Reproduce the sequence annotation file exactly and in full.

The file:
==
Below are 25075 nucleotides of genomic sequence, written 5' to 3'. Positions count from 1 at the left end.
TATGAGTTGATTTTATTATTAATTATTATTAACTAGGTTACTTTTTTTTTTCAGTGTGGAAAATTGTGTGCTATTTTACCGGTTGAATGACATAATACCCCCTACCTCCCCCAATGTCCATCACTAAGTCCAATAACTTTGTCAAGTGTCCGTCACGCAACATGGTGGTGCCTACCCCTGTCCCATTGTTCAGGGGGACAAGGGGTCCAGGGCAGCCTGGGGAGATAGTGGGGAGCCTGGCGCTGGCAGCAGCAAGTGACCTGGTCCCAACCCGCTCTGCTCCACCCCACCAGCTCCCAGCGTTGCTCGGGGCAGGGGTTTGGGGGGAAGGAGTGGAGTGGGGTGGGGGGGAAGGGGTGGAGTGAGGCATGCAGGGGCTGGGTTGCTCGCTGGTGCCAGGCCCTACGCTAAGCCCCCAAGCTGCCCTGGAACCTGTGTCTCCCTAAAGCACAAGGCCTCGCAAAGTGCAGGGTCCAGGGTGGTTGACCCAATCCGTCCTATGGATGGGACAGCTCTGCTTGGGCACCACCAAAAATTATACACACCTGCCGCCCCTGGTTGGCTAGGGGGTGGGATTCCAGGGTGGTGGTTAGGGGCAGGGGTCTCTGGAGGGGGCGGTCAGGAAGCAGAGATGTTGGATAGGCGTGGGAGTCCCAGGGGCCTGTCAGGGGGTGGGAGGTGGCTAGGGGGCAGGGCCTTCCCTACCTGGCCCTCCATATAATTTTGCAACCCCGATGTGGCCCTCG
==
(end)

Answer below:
Below are 25075 nucleotides of genomic sequence, written 5' to 3'. Positions count from 1 at the left end.
TATGAGTTGATTTTATTATTAATTATTATTAACTAGGTTACTTTTTTTTTTCAGTGTGGAAAATTGTGTGCTATTTTACCGGTTGAATGACATAATACCCCCTACCTCCCCCAATGTCCATCACTAAGTCCAATAACTTTGTCAAGTGTCCGTCACGCAACATGGTGGTGCCTACCCCTGTCCCATTGTTCAGGGGGACAAGGGGTCCAGGGCAGCCTGGGGAGATAGTGGGGAGCCTGGCGCTGGCAGCAGCAAGTGACCTGGTCCCAACCCGCTCTGCTCCACCCCACCAGCTCCCAGCGTTGCTCGGGGCAGGGGTTTGGGGGGAAGGAGTGGAGTGGGGTGGGGGGGAAGGGGTGGAGTGAGGCATGCAGGGGCTGGGTTGCTCGCTGGTGCCAGGCCCTACGCTAAGCCCCCAAGCTGCCCTGGAACCTGTGTCTCCCTAAAGCACAAGGCCTCGCAAAGTGCAGGGTCCAGGGTGGTTGACCCAATCCGTCCTATGGATGGGACAGCTCTGCTTGGGCACCACCAAAAATTATACACACCTGCCGCCCCTGGTTGGCTAGGGGGTGGGATTCCAGGGTGGTGGTTAGGGGCAGGGGTCTCTGGAGGGGGCGGTCAGGAAGCAGAGATGTTGGATAGGCGTGGGAGTCCCAGGGGCCTGTCAGGGGGTGGGAGGTGGCTAGGGGGCAGGGCCTTCCCTACCTGGCCCTCCATATAATTTTGCAACCCCGATGTGGCCCTCG